Nuclear: a “temporary” agreement decided between Iran and the IAEA

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Iran and the IAEA announced on Sunday a “temporary” agreement to maintain surveillance of nuclear activities, although reduced. This period should allow diplomatic talks to begin between the signatories of the 2015 pact in order to try to break the deadlock.

“Access will be reduced, let’s not hide our face, but we will be able to maintain the necessary degree of surveillance and verification,” assured Rafael Grossi, the director general of the International Atomic Energy Agency ( IAEA), on his return to Vienna after “intensive consultations” in Tehran. “It saves the day for the day.”

Read also: IAEA chief begins nuclear talks in Tehran

Iranian law, which plans to limit certain inspections, including on suspicious military sites, if American sanctions are not lifted, “exists and will be applied” from February 23, he regretted.

This three-month “technical bilateral agreement” may be suspended at any time. It provides that the number of on-site inspectors will remain unchanged and that unannounced checks will remain possible. “Of course, to achieve a stable situation, it will take political negotiation, and that is not my responsibility,” added Rafael Grossi.

Inspections reduced by around 20-30% after the law is implemented

For its part, Iran had mentioned earlier discussions “fruitful”, while the director of the IAEA met the president of the Iranian Atomic Energy Organization (OIEA), Ali Akbar Salehi, and the Minister of Foreign Affairs Mohammad Javad Zarif.

Also read: Nuclear weapons: Iran now produces 20% enriched uranium

Rafael Grossi will be able “to fulfill his obligation to show that the Iranian nuclear program remains peaceful”, promised the head of Iranian diplomacy in a statement to Press TV, the channel in English of the state television.

According to Iranian Deputy Foreign Minister Abbas Araghchi, “inspections will be reduced by around 20-30% after the law is implemented.” “This certainly does not mean a withdrawal from the agreement” of 2015.

On the other hand, Iran will not provide the “recordings relating to the activities and equipment” of several sites, as provided for by the law passed by Parliament in December, the OIEA said in a statement, apparently referring to data from the cameras. monitoring. “If the sanctions are completely lifted within three months, this information will be communicated to the IAEA, otherwise it will be deleted forever.”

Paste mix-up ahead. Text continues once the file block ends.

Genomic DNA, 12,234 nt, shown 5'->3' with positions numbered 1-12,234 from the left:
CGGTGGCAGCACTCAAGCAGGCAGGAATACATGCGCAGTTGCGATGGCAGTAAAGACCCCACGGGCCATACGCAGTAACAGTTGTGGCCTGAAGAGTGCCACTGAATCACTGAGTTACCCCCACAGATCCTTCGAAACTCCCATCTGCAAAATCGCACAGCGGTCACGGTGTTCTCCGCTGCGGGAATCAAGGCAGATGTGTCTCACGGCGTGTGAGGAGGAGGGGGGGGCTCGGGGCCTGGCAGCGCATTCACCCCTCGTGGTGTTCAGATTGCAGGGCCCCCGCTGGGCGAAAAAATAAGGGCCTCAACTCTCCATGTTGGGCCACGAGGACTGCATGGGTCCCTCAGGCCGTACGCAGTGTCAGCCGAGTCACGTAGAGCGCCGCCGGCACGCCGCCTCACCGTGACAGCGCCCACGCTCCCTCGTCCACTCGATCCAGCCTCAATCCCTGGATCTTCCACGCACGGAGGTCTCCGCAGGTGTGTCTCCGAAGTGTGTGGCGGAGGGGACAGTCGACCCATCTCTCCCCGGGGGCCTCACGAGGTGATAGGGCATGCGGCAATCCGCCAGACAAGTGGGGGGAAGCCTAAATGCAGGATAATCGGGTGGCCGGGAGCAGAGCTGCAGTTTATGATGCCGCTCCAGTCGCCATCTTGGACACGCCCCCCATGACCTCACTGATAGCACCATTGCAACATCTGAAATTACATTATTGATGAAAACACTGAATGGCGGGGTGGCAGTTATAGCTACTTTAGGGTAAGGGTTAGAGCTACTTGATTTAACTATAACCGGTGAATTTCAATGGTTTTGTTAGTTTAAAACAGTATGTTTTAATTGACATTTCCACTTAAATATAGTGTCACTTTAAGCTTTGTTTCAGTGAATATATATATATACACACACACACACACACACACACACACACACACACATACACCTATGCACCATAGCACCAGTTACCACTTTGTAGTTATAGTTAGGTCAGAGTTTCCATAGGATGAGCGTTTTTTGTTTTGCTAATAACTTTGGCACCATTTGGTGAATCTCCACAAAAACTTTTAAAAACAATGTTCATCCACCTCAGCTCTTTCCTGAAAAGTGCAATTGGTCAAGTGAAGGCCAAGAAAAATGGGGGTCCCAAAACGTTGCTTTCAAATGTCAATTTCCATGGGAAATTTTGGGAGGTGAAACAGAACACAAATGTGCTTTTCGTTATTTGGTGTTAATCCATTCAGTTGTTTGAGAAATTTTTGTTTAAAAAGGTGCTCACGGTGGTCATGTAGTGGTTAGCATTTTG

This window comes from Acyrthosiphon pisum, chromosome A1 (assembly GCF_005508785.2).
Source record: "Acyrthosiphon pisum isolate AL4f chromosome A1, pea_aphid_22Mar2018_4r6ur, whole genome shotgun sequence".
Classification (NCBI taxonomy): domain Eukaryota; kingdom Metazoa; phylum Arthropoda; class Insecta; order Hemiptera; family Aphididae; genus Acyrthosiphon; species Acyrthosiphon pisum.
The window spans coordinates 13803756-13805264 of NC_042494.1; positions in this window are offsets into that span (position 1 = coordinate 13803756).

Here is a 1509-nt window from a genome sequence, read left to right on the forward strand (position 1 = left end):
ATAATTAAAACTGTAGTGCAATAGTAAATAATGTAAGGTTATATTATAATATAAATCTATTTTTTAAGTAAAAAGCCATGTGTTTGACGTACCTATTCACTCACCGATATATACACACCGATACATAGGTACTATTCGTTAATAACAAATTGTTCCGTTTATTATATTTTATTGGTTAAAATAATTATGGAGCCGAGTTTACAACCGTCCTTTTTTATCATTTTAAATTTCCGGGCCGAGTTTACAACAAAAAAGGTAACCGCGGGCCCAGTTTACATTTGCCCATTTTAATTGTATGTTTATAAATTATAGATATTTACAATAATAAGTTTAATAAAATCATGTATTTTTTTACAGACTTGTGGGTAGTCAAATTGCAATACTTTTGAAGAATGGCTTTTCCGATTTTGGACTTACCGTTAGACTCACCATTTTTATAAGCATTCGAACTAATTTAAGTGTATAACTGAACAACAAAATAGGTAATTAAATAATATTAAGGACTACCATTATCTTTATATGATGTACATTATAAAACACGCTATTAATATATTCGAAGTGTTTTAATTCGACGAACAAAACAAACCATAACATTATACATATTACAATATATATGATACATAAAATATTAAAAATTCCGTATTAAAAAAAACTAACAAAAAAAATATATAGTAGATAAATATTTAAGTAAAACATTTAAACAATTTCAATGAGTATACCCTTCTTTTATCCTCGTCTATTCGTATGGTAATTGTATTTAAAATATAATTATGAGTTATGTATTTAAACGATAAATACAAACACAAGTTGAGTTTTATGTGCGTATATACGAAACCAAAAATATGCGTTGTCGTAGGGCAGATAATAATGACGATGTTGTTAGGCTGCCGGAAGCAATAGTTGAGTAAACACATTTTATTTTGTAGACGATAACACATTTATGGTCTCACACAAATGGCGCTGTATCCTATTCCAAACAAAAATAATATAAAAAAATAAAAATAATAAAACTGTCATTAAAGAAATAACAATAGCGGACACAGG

A complex diplomatic context

The Vienna agreement, concluded with the 5 + 1 group (United States, France, Germany, Great Britain, Russia, China), provides for a gradual lifting of sanctions in exchange for the guarantee that Iran would not acquire of the atomic weapon. Even if the Islamic Republic has always denied having such intentions.

After the unilateral American withdrawal in 2018 and the reinstatement of the sanctions that strangle the Iranian economy, Iran however freed itself, from 2019, from several limits that it had agreed to impose on its nuclear program. “Once everyone has done their part and fulfilled their obligations, then there will be (a resumption) of discussions,” Mohammad Javad Zarif repeated Sunday.

On the same subject: The United States is stepping up its actions against Iran

Since Joe Biden came to power, who said he was ready to return to the agreement, the United States and Iran have been passing the buck on who should take the first step. Washington on Thursday accepted an invitation from Europeans to participate in talks on the subject. But the next day, Joe Biden called on his allies to work together to respond to Iran’s “destabilizing activities” in the Middle East.

In this complex diplomatic context and while Iran and the United States have not had diplomatic relations since 1980, Tehran said it was examining the EU’s proposal for an “informal meeting”. Turkish President Recep Tayyip Erdogan, for his part, called for seizing the “window of opportunity” to end the sanctions, a request he considers “legal and logical”.

newsoceon.com